A piece of Finance Ministry legislation that introduces wage increases for employees hired over the past seven years has prompted angry reactions from those workers who do not stand to benefit from the provision, widely seen as a handout by the leftist-led government which is trailing in opinion polls ahead of elections next year.
The provision, which was voted through Parliament at the end of last month, foresees significant salary increases for Finance Ministry employees hired after November 1, 2011.
It also applies to staff at state bodies overseen by the ministry, including the Hellenic Statistical Authority (ELSTAT), the Independent Authority for Public Revenue (IAPR) and the State Audit Council.
The increases are to cost 10.5 million euros.
The ministry’s justification for the increases, as explained in the introductory report that accompanied the bill submitted to Parliament, is that they intended to bring the wages of the workers in question to the same level as older staff, many of whom had higher salaries.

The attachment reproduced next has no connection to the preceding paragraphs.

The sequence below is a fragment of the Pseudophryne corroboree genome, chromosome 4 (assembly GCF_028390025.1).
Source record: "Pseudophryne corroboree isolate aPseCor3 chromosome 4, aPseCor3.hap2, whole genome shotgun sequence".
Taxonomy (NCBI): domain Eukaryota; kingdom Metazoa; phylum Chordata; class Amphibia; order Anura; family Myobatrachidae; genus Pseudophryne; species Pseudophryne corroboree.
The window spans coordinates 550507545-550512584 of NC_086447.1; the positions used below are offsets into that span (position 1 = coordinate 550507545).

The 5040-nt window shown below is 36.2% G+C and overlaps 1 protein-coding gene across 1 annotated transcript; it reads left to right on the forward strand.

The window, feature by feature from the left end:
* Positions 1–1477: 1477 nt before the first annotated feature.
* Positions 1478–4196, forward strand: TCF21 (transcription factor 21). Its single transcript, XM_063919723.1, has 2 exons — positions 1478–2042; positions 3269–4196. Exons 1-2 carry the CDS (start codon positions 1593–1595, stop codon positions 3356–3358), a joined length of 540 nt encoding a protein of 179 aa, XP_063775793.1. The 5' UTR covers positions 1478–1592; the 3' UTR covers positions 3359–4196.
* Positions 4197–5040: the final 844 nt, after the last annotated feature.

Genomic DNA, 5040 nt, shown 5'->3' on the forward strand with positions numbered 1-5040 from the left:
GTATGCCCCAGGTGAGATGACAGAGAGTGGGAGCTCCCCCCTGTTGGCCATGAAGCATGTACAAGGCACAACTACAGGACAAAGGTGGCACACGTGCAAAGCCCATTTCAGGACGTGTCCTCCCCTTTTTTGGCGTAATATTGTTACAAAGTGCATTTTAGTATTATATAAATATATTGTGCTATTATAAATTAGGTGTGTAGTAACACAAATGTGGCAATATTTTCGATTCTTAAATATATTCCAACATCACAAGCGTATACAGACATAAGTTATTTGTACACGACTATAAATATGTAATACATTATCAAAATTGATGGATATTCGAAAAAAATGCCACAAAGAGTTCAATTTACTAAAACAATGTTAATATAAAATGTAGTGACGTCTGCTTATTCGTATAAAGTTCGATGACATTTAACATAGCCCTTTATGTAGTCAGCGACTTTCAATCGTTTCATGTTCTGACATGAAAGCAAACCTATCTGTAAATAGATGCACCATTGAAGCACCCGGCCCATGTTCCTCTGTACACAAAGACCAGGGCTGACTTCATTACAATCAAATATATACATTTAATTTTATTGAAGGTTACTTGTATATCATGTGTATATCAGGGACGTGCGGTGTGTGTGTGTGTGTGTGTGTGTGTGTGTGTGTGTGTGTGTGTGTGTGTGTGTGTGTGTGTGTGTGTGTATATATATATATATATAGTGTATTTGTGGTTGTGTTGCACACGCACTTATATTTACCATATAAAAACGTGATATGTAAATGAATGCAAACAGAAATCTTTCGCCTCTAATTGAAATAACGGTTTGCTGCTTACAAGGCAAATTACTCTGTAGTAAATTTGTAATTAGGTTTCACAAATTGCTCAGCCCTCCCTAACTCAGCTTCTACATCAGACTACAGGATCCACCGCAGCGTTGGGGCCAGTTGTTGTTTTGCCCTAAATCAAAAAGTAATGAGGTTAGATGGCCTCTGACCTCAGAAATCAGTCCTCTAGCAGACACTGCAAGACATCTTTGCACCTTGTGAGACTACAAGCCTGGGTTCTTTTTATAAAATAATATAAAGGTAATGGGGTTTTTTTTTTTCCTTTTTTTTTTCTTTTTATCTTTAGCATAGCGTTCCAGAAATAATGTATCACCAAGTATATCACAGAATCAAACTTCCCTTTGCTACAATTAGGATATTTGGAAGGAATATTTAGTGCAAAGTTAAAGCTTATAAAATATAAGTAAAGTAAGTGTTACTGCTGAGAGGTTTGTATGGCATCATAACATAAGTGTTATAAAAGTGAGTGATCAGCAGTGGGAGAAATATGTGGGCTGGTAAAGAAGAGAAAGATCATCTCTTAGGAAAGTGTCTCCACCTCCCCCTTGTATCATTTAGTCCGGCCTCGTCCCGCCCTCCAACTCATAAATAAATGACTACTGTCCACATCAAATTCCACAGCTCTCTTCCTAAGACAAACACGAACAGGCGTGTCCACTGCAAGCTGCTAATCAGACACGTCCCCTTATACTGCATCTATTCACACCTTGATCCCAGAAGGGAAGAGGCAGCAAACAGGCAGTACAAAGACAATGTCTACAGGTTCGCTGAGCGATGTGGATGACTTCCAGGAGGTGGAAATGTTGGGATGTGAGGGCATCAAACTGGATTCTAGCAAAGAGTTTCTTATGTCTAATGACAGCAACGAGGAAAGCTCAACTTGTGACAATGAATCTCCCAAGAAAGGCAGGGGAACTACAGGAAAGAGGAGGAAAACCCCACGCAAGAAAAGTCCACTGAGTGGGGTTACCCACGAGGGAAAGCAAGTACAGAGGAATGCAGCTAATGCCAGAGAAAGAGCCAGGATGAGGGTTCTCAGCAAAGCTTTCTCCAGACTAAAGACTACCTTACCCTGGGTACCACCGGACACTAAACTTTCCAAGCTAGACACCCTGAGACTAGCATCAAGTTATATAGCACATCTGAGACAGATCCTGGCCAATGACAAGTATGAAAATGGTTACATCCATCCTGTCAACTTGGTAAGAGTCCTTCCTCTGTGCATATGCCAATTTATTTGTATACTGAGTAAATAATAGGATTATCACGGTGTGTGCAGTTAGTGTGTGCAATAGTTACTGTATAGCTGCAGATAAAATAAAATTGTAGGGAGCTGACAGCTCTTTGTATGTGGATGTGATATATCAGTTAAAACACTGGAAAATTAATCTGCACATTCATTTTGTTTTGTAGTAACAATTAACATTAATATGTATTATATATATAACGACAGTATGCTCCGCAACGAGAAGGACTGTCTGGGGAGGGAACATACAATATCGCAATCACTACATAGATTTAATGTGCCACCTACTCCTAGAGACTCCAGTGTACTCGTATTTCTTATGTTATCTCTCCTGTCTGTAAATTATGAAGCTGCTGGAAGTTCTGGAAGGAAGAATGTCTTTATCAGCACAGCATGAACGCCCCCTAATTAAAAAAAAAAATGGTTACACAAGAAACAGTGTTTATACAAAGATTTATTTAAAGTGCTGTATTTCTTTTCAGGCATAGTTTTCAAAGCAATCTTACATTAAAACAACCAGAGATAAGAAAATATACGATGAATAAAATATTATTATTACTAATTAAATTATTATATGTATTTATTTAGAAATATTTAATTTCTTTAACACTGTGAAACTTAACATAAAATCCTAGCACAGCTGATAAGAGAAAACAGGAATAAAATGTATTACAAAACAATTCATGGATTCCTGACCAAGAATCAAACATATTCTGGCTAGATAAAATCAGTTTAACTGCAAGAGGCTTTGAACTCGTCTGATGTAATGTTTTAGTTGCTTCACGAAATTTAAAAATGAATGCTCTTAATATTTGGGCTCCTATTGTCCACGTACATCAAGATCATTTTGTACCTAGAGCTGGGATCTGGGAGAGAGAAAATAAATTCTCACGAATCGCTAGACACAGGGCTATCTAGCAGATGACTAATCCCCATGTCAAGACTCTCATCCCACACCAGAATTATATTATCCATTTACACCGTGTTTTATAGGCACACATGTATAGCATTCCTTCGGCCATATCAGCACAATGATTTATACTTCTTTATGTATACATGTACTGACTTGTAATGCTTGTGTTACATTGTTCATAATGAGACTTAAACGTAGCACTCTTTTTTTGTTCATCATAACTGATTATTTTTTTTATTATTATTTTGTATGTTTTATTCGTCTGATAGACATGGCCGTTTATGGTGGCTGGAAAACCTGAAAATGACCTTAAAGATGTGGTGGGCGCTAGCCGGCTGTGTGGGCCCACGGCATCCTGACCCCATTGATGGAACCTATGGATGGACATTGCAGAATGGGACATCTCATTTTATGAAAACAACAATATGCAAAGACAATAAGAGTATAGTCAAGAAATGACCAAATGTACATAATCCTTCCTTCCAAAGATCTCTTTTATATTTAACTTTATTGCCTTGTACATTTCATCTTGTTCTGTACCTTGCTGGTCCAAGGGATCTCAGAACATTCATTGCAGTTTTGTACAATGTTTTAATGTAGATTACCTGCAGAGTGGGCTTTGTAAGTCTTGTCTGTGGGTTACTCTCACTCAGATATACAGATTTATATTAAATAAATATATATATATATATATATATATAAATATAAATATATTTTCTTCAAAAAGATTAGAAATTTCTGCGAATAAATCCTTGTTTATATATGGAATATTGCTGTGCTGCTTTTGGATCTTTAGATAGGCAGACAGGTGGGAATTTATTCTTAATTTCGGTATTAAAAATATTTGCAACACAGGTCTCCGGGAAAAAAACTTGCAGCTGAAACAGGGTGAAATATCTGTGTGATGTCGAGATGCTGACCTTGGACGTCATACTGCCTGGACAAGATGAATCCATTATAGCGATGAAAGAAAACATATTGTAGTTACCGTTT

The report refers to the “implementation of the constitutional right to equality, in view of the fact that [the provision] applies to employees who offer the same services as those working before the critical date.”
Finance Minister Euclid Tsakalotos, Alternate Minister Giorgos Houliarakis and Deputy Minister Katerina Papanatsiou, who all co-signed the bill, had been under pressure for at least two years from unionists representing the ministry’s workers to raise the wages of new recruits.
The decision to proceed with the raises, however, has reportedly provoked protests by civil servants who are not covered by the legislation.
The beneficiaries are to receive their increases retroactively from September 2018.